Wow, did I learn a lot about myself with this book, Wired to Create: Unraveling the Mysteries of the Creative Mind by Scott Barry Kaufman and Carolyn Gregoire. I actually listened to this book the first time a month or so ago, but I'm listening again... as I create this summer.
Here are some of my takeaways...
I have a messy mind. Yep, that's how this book describes a creative brain... messy. That really is a true statement. There is so much chatter going on in this head that there is no way to get it all out or act on every idea. This was right away in the book, it talked about people who are highly motivated by their activities. Again, yes, that's me. I'm often asked why I put my heart and soul into Art Education... I guess this is it. I love it, I'm highly motivated to create, and this makes me happy.
The authors suggest that we might want to rethink Thomas Edison's famous quote, "Genius is1% inspiration and 99% persperation" they called this quote a 'gross simplification'. Inspiration and preparation play an equal role. People who are passionate about their job put in more perspiration.
One of my favorite chapters was about daydreaming. For those of you who follow my Instagram account you recently saw my notes from my training in mindfulness and Yoga Calm. Our district has a Mindfulness/Yoga Calm employee. She trains staff and students on how to calm, deal with anxiety, and find a balance in life. I have wanted to go to training for over a year and finally made time to do so. This chapter on daydreaming challenges some of the ideas that Mindfulness introduces.
Wired to Create suggests that daydreaming is an invaluable tool to find out what we think and feel. Daydreaming is considered to be 'thought intrusion', 'undirected thought', and 'mind wondering'... All somewhat negative connotations. This book suggests just the opposite, it says, "Not all minds that wander are lost." I love this idea. The book does not deny that mind wandering can be harmful when the goal is to focus on things such as reading comprehension. It does challenge mindful practices. To be mindful, it is suggested to put out all other thoughts. But in this book, it suggests that if one does so, and doesn't let their mind wonder, the creative muscle will weaken and may dimish over time.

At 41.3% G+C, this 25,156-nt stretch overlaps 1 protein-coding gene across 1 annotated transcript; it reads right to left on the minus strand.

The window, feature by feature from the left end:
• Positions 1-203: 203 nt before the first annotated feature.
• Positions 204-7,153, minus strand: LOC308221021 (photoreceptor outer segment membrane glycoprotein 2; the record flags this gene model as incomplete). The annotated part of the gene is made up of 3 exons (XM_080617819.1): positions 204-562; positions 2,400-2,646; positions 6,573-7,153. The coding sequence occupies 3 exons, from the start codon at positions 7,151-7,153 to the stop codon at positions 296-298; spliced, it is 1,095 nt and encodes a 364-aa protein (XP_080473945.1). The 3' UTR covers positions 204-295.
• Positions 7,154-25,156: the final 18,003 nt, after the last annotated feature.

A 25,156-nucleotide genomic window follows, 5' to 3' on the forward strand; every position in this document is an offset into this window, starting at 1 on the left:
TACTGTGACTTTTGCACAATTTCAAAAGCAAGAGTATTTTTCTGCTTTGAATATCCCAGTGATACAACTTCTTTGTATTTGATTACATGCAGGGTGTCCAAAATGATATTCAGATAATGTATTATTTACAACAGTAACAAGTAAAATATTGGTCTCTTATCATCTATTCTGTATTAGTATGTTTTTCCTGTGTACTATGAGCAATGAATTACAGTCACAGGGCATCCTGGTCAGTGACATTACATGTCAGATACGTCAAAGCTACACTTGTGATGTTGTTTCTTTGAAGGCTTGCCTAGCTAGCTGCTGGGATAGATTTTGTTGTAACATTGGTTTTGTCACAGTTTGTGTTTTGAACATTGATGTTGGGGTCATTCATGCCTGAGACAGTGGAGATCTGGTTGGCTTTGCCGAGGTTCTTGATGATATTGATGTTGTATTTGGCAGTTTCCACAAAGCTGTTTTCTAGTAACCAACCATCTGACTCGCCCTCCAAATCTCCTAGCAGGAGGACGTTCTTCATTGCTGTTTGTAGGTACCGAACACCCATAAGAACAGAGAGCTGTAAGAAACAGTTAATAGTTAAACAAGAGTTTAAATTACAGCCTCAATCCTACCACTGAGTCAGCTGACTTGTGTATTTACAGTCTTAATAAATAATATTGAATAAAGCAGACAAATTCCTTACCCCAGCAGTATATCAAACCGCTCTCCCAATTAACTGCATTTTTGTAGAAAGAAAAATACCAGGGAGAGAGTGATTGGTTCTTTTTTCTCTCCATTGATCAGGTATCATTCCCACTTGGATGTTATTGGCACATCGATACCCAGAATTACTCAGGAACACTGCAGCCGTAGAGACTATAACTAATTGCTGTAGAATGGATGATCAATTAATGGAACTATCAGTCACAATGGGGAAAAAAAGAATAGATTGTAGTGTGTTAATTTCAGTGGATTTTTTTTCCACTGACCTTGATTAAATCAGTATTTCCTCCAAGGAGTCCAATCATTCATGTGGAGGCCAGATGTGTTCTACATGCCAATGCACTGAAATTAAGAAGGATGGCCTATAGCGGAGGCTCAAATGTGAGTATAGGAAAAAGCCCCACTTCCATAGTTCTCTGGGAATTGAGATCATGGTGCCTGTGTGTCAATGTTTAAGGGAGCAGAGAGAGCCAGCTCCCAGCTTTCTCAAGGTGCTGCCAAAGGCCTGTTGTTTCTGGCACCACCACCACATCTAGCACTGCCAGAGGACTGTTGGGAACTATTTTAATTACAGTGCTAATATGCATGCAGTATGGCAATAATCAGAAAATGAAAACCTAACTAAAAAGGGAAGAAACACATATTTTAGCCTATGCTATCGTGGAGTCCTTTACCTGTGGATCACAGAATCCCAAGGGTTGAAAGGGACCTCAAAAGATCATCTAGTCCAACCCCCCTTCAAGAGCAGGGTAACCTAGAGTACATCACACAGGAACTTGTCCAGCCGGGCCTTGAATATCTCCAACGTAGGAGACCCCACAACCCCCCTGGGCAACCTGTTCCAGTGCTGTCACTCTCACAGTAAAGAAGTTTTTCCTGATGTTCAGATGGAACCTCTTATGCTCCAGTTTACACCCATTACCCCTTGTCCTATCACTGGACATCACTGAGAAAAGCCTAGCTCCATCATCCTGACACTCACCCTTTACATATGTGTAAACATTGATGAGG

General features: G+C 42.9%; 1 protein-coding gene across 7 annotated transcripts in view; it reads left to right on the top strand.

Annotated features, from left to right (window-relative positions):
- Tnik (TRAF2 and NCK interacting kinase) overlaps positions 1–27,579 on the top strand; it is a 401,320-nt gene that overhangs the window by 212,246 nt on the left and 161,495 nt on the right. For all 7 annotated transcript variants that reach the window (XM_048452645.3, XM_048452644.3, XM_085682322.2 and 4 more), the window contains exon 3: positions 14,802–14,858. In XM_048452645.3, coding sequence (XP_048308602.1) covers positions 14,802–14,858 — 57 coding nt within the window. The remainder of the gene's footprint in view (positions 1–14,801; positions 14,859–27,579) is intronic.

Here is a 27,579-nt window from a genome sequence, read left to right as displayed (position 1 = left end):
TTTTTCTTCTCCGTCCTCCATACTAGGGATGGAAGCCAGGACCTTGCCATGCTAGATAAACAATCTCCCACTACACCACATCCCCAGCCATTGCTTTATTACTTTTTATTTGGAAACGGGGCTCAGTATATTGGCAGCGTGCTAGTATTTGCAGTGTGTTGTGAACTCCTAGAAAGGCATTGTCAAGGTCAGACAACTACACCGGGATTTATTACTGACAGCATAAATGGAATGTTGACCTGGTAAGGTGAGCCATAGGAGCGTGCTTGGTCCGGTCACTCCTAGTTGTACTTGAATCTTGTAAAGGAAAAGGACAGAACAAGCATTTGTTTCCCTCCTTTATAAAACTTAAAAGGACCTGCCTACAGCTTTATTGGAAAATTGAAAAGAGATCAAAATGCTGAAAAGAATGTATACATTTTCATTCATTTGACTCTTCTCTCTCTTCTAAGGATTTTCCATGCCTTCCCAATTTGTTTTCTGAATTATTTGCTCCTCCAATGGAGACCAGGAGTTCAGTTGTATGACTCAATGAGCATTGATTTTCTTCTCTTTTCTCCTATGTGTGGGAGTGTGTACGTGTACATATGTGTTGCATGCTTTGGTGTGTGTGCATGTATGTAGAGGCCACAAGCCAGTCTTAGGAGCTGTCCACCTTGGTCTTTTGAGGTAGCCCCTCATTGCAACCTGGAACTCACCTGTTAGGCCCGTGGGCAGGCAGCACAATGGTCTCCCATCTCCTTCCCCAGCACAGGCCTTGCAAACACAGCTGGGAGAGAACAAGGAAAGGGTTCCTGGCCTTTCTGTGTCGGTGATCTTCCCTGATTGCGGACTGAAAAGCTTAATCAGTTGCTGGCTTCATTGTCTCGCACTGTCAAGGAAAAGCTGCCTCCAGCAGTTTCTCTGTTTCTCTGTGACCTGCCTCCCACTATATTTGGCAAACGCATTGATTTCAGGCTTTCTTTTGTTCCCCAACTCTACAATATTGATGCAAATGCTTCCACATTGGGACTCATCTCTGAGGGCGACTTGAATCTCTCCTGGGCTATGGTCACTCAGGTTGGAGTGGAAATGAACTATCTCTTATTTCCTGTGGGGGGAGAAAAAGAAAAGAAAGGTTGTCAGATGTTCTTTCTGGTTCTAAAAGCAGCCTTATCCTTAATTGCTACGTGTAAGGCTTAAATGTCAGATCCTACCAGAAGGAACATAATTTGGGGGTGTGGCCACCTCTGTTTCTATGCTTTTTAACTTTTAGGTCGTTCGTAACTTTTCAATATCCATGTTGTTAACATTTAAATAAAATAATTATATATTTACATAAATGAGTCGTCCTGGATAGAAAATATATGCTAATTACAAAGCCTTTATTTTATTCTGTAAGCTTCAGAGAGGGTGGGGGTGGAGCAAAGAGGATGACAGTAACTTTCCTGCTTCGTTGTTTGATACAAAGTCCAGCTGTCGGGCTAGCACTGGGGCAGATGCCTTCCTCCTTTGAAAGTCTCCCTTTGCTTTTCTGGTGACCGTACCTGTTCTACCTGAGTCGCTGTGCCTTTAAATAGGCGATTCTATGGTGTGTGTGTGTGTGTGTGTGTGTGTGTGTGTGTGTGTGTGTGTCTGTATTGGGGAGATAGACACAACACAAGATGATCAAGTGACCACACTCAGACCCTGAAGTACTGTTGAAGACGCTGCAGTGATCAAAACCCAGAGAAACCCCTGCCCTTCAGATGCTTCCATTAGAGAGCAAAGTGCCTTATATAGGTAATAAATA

Another chapter that really struck me was a chapter on the idea of solitude. In a world of constant social interaction, our culture views a person who enjoys solitude to be an antisocial person. I would not consider myself to be that at all... but boy, do I love my alone time. Susan Cain, the author of, Quiet: the Power of Introvert in a world that Can't Stop Talking is mentioned in this book due to her Quiet Revolution. Quiet Revolution is an online website that advocates for Quiet in the day for employees and students who may need that time/space in their lives for creativity. This is so, so true. I miss quiet in my life. I remind myself that there will be a day that I may wish all the noise in my life to be there again, but at this point with young kids and 800ish students in my room in a week... I love a break.
This book made me feel normal for craving that, for wanting quiet, and time to think. For wanting to daydream and having a messy mind. It made me understand that I don't have to suppress my thoughts and feelings... Rather, as suggested by a good friend, embrace what makes you, you. Don't wish it away.